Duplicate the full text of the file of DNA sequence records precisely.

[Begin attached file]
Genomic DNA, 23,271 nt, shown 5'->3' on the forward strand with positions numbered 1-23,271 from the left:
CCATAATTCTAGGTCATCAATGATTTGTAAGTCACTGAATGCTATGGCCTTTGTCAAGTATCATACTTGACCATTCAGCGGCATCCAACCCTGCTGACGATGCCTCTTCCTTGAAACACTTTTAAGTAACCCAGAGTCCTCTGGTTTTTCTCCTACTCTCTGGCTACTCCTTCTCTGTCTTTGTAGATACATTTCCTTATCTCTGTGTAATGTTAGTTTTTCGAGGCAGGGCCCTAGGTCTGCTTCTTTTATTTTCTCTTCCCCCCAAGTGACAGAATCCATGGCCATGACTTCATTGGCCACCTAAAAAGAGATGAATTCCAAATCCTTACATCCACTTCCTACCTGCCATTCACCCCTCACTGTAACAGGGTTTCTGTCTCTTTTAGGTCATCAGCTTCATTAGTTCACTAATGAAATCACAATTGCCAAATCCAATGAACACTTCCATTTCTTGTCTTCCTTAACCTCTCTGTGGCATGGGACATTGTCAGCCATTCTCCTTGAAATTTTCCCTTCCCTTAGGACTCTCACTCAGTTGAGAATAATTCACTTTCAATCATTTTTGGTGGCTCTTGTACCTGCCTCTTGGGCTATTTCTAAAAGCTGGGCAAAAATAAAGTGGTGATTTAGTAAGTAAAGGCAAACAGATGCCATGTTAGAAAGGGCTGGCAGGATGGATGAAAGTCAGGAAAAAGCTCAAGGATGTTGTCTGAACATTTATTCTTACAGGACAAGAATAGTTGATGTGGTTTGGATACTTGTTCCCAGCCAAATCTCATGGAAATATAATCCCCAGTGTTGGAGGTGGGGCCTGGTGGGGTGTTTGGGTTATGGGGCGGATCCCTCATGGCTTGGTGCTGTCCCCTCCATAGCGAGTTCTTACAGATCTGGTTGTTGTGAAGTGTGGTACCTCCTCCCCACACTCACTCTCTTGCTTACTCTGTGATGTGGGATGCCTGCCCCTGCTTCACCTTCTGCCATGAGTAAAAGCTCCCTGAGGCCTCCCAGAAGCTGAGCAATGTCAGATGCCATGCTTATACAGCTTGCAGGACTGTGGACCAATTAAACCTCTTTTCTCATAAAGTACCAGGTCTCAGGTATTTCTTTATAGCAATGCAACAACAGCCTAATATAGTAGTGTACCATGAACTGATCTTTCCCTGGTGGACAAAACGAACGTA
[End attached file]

Genomic DNA, 23,271 nt, shown 5'->3' on the forward strand with positions numbered 1-23,271 from the left:
CCATAATTCTAGGTCATCAATGATTTGTAAGTCACTGAATGCTATGGCCTTTGTCAAGTATCATACTTGACCATTCAGCGGCATCCAACCCTGCTGACGATGCCTCTTCCTTGAAACACTTTTAAGTAACCCAGAGTCCTCTGGTTTTTCTCCTACTCTCTGGCTACTCCTTCTCTGTCTTTGTAGATACATTTCCTTATCTCTGTGTAATGTTAGTTTTTCGAGGCAGGGCCCTAGGTCTGCTTCTTTTATTTTCTCTTCCCCCCAAGTGACAGAATCCATGGCCATGACTTCATTGGCCACCTAAAAAGAGATGAATTCCAAATCCTTACATCCACTTCCTACCTGCCATTCACCCCTCACTGTAACAGGGTTTCTGTCTCTTTTAGGTCATCAGCTTCATTAGTTCACTAATGAAATCACAATTGCCAAATCCAATGAACACTTCCATTTCTTGTCTTCCTTAACCTCTCTGTGGCATGGGACATTGTCAGCCATTCTCCTTGAAATTTTCCCTTCCCTTAGGACTCTCACTCAGTTGAGAATAATTCACTTTCAATCATTTTTGGTGGCTCTTGTACCTGCCTCTTGGGCTATTTCTAAAAGCTGGGCAAAAATAAAGTGGTGATTTAGTAAGTAAAGGCAAACAGATGCCATGTTAGAAAGGGCTGGCAGGATGGATGAAAGTCAGGAAAAAGCTCAAGGATGTTGTCTGAACATTTATTCTTACAGGACAAGAATAGTTGATGTGGTTTGGATACTTGTTCCCAGCCAAATCTCATGGAAATATAATCCCCAGTGTTGGAGGTGGGGCCTGGTGGGGTGTTTGGGTTATGGGGCGGATCCCTCATGGCTTGGTGCTGTCCCCTCCATAGCGAGTTCTTACAGATCTGGTTGTTGTGAAGTGTGGTACCTCCTCCCCACACTCACTCTCTTGCTTACTCTGTGATGTGGGATGCCTGCCCCTGCTTCACCTTCTGCCATGAGTAAAAGCTCCCTGAGGCCTCCCAGAAGCTGAGCAATGTCAGATGCCATGCTTATACAGCTTGCAGGACTGTGGACCAATTAAACCTCTTTTCTCATAAAGTACCAGGTCTCAGGTATTTCTTTATAGCAATGCAACAACAGCCTAATATAGTAGTGTACCATGAACTGATCTTTCCCTGGTGGACAAAACGAACGTA